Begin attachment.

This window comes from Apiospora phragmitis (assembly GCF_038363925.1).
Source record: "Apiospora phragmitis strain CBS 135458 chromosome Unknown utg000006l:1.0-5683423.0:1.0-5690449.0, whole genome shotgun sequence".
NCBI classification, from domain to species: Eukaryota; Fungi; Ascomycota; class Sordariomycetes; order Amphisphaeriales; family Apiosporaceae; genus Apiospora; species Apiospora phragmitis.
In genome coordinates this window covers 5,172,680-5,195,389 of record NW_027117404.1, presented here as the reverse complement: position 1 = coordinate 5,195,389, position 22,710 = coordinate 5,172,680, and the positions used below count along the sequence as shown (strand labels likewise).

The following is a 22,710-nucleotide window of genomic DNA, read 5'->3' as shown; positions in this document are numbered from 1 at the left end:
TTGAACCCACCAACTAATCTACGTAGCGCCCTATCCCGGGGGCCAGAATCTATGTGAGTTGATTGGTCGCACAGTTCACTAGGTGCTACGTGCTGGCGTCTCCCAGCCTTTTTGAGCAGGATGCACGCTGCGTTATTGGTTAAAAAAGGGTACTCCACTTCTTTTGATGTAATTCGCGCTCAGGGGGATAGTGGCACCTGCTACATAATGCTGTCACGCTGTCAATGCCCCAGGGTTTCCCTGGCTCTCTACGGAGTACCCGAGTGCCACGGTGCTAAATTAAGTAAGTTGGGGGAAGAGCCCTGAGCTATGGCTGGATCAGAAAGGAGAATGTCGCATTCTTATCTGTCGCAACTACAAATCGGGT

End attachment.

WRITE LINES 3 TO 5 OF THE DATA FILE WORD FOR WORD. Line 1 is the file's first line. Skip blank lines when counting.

NCBI classification, from domain to species: Eukaryota; Fungi; Ascomycota; class Sordariomycetes; order Amphisphaeriales; family Apiosporaceae; genus Apiospora; species Apiospora phragmitis.
In genome coordinates this window covers 5,172,680-5,195,389 of record NW_027117404.1, presented here as the reverse complement: position 1 = coordinate 5,195,389, position 22,710 = coordinate 5,172,680, and the positions used below count along the sequence as shown (strand labels likewise).

The following is a 22,710-nucleotide window of genomic DNA, read 5'->3' as shown; positions in this document are numbered from 1 at the left end: